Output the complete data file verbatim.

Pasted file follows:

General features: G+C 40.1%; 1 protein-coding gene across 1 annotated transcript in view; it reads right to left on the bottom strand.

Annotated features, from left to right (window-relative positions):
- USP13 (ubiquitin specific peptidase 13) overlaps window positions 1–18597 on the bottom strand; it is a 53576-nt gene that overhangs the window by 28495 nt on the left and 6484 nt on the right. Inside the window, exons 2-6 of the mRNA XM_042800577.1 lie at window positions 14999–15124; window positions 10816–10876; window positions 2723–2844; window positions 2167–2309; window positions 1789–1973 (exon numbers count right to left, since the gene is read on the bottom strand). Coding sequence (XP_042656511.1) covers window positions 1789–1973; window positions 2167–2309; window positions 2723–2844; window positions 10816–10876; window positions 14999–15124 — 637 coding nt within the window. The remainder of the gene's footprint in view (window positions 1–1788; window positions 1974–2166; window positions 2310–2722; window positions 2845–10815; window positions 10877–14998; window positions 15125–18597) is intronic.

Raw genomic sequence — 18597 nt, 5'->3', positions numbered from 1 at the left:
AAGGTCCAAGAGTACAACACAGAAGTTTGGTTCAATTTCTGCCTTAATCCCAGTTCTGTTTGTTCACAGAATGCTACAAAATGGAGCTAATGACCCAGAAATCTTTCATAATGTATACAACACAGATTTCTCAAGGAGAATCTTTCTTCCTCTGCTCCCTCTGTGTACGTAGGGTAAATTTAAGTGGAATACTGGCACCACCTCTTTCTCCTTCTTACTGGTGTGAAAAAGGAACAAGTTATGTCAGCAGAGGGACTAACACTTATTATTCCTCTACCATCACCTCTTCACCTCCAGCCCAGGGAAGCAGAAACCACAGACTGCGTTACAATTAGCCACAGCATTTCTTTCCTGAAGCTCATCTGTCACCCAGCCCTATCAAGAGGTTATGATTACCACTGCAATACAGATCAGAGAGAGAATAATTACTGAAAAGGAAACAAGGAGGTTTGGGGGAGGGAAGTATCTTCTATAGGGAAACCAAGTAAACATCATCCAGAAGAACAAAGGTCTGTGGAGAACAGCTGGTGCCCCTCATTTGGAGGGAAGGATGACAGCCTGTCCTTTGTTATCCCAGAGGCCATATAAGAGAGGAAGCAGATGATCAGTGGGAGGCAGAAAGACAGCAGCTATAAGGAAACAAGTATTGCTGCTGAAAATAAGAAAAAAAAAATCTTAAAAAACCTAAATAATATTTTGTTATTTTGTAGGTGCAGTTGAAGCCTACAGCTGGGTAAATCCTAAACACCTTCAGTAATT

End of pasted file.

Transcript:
General features: G+C 40.1%; 1 protein-coding gene across 1 annotated transcript in view; it reads right to left on the bottom strand.

Annotated features, from left to right (window-relative positions):
- USP13 (ubiquitin specific peptidase 13) overlaps window positions 1–18597 on the bottom strand; it is a 53576-nt gene that overhangs the window by 28495 nt on the left and 6484 nt on the right. Inside the window, exons 2-6 of the mRNA XM_042800577.1 lie at window positions 14999–15124; window positions 10816–10876; window positions 2723–2844; window positions 2167–2309; window positions 1789–1973 (exon numbers count right to left, since the gene is read on the bottom strand). Coding sequence (XP_042656511.1) covers window positions 1789–1973; window positions 2167–2309; window positions 2723–2844; window positions 10816–10876; window positions 14999–15124 — 637 coding nt within the window. The remainder of the gene's footprint in view (window positions 1–1788; window positions 1974–2166; window positions 2310–2722; window positions 2845–10815; window positions 10877–14998; window positions 15125–18597) is intronic.

Raw genomic sequence — 18597 nt, 5'->3', positions numbered from 1 at the left:
AAGGTCCAAGAGTACAACACAGAAGTTTGGTTCAATTTCTGCCTTAATCCCAGTTCTGTTTGTTCACAGAATGCTACAAAATGGAGCTAATGACCCAGAAATCTTTCATAATGTATACAACACAGATTTCTCAAGGAGAATCTTTCTTCCTCTGCTCCCTCTGTGTACGTAGGGTAAATTTAAGTGGAATACTGGCACCACCTCTTTCTCCTTCTTACTGGTGTGAAAAAGGAACAAGTTATGTCAGCAGAGGGACTAACACTTATTATTCCTCTACCATCACCTCTTCACCTCCAGCCCAGGGAAGCAGAAACCACAGACTGCGTTACAATTAGCCACAGCATTTCTTTCCTGAAGCTCATCTGTCACCCAGCCCTATCAAGAGGTTATGATTACCACTGCAATACAGATCAGAGAGAGAATAATTACTGAAAAGGAAACAAGGAGGTTTGGGGGAGGGAAGTATCTTCTATAGGGAAACCAAGTAAACATCATCCAGAAGAACAAAGGTCTGTGGAGAACAGCTGGTGCCCCTCATTTGGAGGGAAGGATGACAGCCTGTCCTTTGTTATCCCAGAGGCCATATAAGAGAGGAAGCAGATGATCAGTGGGAGGCAGAAAGACAGCAGCTATAAGGAAACAAGTATTGCTGCTGAAAATAAGAAAAAAAAAATCTTAAAAAACCTAAATAATATTTTGTTATTTTGTAGGTGCAGTTGAAGCCTACAGCTGGGTAAATCCTAAACACCTTCAGTAATT